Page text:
County Partnership Offers Diabetes Education

July 23, 2013

July 23, 2013—The Doña Ana County Health and Human Services Department and Memorial Medical Center have launched an educational awareness program to help people live a healthier lifestyle with diabetes.

            “Nuestra Vida” began in January 2013 and is expected to continue until February 2014. The initial vision of the pilot program began two years ago, motivated by health promotoras in Doña Ana County’s rural communities where diabetics in Doña Ana County were having trouble finding health-related information on living with diabetes.

            According to Doña Ana County Health and Human Services Manager Jamie Michael, Nuestra Vida is a preventative measure intended to reach out to those in need.

            “The purpose of this program is to educate the community on health and wellness, which will hopefully prevent them from going to the emergency room for issues that are completely preventable.”

            The program is designed to educate these communities with right diets, exercise, change in life style and medicine within their means. Maria Miranda, RN, Diabetic Educator from MMC, said, “To be able to teach these classes you must be culturally sensitive to understand the community.”

              Diabetes classes are held once a week at the Vado/Del Cerro Community Resource Center and the Doña Ana Community Resource Center. Classes run for approximately two and a half hours and are open to adults over 18 years of age who have diabetes, pre-diabetes or suspect they might have the disease.

            According to Cruz Saenz, a health promotora with the program, classes are also offered in both English and Spanish.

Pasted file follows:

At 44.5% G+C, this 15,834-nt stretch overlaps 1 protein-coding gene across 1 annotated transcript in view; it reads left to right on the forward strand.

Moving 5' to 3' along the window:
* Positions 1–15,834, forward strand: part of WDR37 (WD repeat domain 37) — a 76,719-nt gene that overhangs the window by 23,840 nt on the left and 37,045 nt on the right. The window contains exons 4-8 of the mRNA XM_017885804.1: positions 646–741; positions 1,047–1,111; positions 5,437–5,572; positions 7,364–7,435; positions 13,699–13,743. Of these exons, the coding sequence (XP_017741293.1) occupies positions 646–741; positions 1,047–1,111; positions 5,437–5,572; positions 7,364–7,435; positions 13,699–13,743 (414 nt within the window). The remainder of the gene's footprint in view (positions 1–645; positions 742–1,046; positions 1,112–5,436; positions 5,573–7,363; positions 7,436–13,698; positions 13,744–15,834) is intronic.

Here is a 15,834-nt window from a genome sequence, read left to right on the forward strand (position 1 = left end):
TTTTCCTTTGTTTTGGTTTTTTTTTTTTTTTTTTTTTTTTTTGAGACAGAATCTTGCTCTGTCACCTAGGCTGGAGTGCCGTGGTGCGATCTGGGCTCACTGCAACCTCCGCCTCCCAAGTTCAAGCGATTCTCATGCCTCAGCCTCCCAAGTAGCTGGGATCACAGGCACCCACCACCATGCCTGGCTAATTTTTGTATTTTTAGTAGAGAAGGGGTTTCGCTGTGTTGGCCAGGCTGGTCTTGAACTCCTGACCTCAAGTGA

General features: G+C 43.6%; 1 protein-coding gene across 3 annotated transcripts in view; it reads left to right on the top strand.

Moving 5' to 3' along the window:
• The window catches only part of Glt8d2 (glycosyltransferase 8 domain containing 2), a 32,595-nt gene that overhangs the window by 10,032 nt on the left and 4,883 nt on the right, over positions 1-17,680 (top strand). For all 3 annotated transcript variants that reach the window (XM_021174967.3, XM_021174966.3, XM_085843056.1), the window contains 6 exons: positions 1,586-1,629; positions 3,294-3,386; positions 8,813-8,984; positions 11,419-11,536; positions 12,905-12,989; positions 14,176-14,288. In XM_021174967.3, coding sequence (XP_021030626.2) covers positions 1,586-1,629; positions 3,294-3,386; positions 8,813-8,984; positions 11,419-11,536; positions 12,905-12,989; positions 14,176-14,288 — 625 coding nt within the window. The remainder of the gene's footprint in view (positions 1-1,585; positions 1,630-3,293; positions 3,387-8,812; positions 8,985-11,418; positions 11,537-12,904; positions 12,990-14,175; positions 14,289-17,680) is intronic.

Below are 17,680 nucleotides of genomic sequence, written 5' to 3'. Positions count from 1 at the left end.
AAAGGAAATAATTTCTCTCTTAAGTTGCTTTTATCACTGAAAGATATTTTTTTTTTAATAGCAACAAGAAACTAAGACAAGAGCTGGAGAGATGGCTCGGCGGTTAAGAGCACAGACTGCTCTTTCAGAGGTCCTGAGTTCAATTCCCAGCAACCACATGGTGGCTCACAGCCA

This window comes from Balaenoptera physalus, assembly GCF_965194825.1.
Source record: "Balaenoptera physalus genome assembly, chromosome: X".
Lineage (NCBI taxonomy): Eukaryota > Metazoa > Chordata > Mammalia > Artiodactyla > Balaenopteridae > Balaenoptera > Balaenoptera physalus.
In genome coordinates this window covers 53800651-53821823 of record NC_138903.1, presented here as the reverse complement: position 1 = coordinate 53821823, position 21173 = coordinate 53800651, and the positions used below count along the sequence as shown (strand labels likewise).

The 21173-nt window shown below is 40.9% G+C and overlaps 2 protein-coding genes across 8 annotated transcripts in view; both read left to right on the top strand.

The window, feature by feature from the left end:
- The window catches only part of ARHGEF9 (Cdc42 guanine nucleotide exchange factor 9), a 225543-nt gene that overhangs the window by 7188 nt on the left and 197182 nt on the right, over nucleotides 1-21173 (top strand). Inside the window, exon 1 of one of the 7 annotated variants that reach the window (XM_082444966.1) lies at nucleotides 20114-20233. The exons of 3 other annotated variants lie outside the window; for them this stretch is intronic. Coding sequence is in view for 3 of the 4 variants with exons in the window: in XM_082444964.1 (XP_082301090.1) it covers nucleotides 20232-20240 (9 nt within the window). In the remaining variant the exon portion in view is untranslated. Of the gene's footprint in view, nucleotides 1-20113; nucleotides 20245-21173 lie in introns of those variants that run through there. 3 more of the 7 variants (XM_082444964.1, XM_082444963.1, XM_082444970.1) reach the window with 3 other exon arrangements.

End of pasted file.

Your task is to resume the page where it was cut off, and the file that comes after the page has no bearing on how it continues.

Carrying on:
“It is important to offer an environment where people are comfortable to ask questions in their own language,” said Saenz.

            In addition to the health awareness classes, people can also participate in Zumba classes, cooking classes, gardening, and trips to the market where they can learn about healthier food choices.

            Program organizers say they have received a positive response from everyone involved.

            “The program works because doctors are able to give each person the time they need to ask questions and have those questions answered. The people we serve often tell us they don’t feel they can do that with many practitioners,” said health promotora Linda Gallardo.

“If we educate the community, then we empower them to be healthy community members. By doing that, we reach all age groups and generations,” Miranda said.

It works like a chain: one person getting educated will take that information and apply it in their homes. Then the family will learn and pass the message along at work, school or with friends.

“This program demonstrates it can work! When people have knowledge they are empowered to change their lives,” Miranda said.

For more information on the Nuestra Vida program, contact Jamie Michael with the Doña Ana County Health and Human Services Department, (575) 525-5969.